Having found that electronic purchasing doesn't necessarily speed up the pace of business, General Electric this year plans to automate much of the back-office paperwork that's putting a drag on its e-commerce efforts.
While GE's operating companies can buy goods and services electronically, the work of reconciling purchase orders, supplier invoices and shipping documents with one another so bills can be paid is still a time-intensive manual process at many parts of the Fairfield, Conn.-based conglomerate.
By year's end, though, GE plans to launch a portal application that will automate the reconciliation, or settlement, process through its electronic data interchange (EDI) subsidiary, GE Global Exchange Services Inc. (GXS). Gaithersburg, Md.-based GXS will translate EDI, Web-based and spreadsheet documents into an XML data format and then make them available online to suppliers and GE's buyers.
GE is acting as a beta-test site for the settlement service, which GXS plans to offer to other companies outside of GE starting in the second quarter. Data translation, workflow rules and database hosting will all be handled by GXS, which hasn't set pricing yet.
The idea is to add speed to the purchasing process, enabling companies to achieve the quick-payment discounts and lower inventory costs that were expected from e-procurement projects. But for GE, implementing the new settlement system won't be simple.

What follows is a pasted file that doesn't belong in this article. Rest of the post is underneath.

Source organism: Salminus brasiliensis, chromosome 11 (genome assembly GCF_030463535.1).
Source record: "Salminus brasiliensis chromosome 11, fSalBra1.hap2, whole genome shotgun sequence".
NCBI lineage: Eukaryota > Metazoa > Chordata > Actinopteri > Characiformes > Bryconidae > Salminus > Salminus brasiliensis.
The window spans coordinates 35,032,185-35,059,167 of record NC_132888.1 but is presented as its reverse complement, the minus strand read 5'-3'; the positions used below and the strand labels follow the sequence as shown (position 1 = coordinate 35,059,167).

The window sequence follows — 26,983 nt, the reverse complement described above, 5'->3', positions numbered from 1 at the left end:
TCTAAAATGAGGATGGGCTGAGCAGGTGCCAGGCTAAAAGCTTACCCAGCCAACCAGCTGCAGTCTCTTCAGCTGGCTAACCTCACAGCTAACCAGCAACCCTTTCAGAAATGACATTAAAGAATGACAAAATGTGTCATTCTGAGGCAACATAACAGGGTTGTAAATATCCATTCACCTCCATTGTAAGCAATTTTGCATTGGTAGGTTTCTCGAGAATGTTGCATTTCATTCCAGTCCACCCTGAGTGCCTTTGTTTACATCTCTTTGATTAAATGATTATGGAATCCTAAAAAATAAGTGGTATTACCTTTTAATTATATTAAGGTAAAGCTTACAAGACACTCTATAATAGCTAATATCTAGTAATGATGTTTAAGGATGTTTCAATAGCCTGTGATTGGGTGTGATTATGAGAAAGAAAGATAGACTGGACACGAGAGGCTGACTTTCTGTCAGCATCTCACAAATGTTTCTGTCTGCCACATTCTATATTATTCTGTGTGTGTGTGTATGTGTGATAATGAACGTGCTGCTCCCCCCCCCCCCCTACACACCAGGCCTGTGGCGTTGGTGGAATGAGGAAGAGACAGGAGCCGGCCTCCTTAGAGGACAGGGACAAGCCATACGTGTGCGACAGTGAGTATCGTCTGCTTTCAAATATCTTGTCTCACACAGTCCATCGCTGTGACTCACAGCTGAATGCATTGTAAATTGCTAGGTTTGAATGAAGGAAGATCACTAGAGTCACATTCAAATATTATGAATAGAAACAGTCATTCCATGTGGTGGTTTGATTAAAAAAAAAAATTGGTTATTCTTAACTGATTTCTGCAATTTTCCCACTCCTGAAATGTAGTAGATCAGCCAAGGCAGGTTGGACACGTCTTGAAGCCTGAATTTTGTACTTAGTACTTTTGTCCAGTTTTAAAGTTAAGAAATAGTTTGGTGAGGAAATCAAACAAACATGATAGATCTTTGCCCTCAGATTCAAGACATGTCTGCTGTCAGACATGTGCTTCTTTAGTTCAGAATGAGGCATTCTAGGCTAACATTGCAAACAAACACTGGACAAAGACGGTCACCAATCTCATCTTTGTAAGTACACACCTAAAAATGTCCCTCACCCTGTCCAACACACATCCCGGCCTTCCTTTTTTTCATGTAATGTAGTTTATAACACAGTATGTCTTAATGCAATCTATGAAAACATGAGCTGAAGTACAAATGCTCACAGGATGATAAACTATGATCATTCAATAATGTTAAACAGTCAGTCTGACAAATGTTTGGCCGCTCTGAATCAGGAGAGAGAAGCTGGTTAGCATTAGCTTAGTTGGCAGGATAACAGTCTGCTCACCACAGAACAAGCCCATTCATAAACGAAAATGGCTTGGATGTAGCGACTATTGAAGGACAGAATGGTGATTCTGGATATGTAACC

"It's a Herculean effort, I'm not going to kid you," said Michael McGettigan, a manager in GE's corporate initiatives group. "This cuts across purchasing, finance and manufacturing. It's a complete change in the way we approve and settle purchasing."
John Hagerty, an analyst at AMR Research Inc. in Boston, said purchase order and invoice settlement is still a labor-intensive process at most companies. "When we've been talking about e-commerce over the past few years, we've really been focused on simple buying and selling," he said. "This whole (payment) process has been sitting off to the side."
GXS and San Diego-based rival Peregrine Systems Inc. both already offer the ability to create EDI-based invoices directly from purchase orders, a service that also can automate the settlement process. But that's primarily limited to users who buy products under negotiated contracts that set prices in stone.
For example, the U.S. Army's Tank-Automotive and Armaments Command (Tacom) implemented an EDI-based settlement system in 1993 and added Web-based procurement capabilities through Peregrine's EDI and online exchange three years ago.
Tacom, which manages 3,200 weapons systems for the Army and buys US$6.7 billion worth of goods annually, claims that it has cut its invoicing time from 28 days to one and virtually eliminated inventory backlogs. "When we did it, no one was looking," said Pat Dempsey-Klott, e-business program manager at Tacom. "But it's that (invoice) processing time which really saves you money in the end."